Author: Sergei TIKHVINSKY
In November 2002, 110 years will have passed since the birth of Guo Moruo - the well-known Chinese historian, writer, and prominent government figure who contributed to the victory of the Chinese Revolution, the creation of the People's Republic of China, and the development of science and culture in China. He was Deputy Chairman of the Standing Committee of the National People's Congress, the State Council's Vice Premier, and, for more than 20 years, the irreplaceable President of the PRC Academy of Sciences. Guo Moruo was a great friend of our country and did much for the advancement of Chinese-Soviet ties in the area of science and culture.
The notes published below are dedicated to the memory of Guo Moruo.
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Soon after the conclusion of the Moscow Conference of the Foreign Ministers of the United States, Great Britain, and the Soviet Union (in October 1943), in the secretariat of which my responsibilities included performing a number of protocol and translating functions, my family and I left for China to work at our embassy in Chongqing - the wartime capital of China. Here, soon after our arrival, I, as the embassy's second secretary, accompanied our Ambassador to China, Alexander Paniushkin, to a breakfast arranged in his honor by Shao Lizi, a prominent member of the Kuomintang's left wing, and former Chinese Ambassador to Moscow. Along with our host, the well-known Chinese historian, writer, and prominent public figure Guo Moruo was also present at the breakfast.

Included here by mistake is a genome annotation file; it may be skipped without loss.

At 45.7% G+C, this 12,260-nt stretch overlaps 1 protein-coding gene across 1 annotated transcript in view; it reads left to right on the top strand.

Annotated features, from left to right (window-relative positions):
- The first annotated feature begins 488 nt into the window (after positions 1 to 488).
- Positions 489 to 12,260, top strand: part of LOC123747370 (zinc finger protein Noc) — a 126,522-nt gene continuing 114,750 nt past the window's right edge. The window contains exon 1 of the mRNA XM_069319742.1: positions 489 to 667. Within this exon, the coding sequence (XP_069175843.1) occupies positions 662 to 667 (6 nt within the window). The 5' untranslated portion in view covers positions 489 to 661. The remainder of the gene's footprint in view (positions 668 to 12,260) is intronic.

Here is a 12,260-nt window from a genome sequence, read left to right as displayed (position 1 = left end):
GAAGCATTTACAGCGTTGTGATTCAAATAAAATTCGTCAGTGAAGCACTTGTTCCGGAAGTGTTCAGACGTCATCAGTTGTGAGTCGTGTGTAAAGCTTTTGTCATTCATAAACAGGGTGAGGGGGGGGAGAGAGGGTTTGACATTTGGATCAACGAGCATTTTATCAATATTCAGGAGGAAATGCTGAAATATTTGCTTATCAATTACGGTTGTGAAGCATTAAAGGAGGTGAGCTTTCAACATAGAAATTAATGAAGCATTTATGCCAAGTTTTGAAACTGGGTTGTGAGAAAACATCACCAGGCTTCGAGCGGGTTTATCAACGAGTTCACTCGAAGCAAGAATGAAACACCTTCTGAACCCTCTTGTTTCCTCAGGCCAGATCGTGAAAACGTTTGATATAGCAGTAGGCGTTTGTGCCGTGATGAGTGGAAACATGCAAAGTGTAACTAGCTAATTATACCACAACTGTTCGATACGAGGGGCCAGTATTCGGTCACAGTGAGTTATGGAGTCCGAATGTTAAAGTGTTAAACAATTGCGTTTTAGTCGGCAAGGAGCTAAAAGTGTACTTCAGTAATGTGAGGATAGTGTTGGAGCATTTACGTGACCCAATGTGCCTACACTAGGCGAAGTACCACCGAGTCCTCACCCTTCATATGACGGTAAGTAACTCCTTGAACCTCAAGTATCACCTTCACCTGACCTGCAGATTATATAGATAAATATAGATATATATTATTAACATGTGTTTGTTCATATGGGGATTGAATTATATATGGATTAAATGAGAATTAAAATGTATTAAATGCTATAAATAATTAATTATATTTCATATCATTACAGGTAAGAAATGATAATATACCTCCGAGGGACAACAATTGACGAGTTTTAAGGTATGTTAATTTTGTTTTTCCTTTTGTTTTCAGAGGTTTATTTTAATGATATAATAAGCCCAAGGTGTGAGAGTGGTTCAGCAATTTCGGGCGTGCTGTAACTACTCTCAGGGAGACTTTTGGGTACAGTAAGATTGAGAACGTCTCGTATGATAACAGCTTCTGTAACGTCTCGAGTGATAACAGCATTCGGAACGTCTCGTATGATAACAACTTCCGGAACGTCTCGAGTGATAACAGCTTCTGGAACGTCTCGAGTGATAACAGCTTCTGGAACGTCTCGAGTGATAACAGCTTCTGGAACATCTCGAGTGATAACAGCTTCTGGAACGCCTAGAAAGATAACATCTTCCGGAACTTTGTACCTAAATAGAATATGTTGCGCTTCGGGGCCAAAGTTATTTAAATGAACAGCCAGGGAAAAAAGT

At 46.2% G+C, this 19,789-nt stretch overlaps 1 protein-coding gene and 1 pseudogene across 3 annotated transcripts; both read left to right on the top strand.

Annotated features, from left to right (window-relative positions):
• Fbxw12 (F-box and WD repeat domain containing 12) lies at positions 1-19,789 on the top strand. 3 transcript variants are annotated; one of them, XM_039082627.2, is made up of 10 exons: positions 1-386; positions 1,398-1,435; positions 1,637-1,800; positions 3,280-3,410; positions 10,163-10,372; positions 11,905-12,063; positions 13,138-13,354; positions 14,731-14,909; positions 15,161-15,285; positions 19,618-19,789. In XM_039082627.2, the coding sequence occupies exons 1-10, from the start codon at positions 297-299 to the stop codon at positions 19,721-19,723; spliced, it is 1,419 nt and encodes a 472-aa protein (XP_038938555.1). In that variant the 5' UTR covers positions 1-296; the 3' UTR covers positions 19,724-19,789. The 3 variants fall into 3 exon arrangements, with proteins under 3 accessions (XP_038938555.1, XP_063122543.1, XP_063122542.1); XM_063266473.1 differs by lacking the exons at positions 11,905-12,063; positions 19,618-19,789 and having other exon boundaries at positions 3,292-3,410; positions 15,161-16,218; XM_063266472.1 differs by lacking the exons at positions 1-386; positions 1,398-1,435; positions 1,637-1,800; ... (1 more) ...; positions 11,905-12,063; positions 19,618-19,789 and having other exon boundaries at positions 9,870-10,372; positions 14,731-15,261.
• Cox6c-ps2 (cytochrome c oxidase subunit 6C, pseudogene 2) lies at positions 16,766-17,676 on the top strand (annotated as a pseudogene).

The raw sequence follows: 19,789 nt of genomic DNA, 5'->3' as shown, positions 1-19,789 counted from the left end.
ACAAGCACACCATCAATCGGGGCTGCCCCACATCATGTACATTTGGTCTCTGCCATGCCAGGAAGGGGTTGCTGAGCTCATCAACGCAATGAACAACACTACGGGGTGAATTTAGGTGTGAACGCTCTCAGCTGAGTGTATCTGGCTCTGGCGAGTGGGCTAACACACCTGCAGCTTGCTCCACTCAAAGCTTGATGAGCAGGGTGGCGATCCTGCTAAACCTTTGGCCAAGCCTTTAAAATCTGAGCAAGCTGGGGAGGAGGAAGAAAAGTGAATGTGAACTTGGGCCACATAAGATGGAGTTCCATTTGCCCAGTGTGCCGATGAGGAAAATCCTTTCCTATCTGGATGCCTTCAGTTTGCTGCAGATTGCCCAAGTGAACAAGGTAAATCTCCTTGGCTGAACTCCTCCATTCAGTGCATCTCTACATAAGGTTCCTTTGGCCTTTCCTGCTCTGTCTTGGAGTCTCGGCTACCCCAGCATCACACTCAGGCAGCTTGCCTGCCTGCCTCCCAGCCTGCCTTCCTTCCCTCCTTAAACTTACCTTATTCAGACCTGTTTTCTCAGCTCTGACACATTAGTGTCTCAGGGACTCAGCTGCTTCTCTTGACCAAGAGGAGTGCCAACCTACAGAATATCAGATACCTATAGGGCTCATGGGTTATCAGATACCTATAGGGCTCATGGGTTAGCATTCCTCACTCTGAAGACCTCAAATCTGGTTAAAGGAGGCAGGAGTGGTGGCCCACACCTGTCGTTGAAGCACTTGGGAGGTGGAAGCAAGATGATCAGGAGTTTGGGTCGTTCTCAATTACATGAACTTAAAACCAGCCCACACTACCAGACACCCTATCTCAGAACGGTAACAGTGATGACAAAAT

The table talk concerned issues connected with the difficult domestic circumstances that by that time prevailed in China. It was the fifth year of the major war that Japan had launched against China on July 7, 1937. Until the end of 1941, however, in spite of the machinations of pro-Japanese elements in the Kuomintang, the Chinese people, with the active military and political support of the Soviet Union, were offering heroic resistance to the aggressors.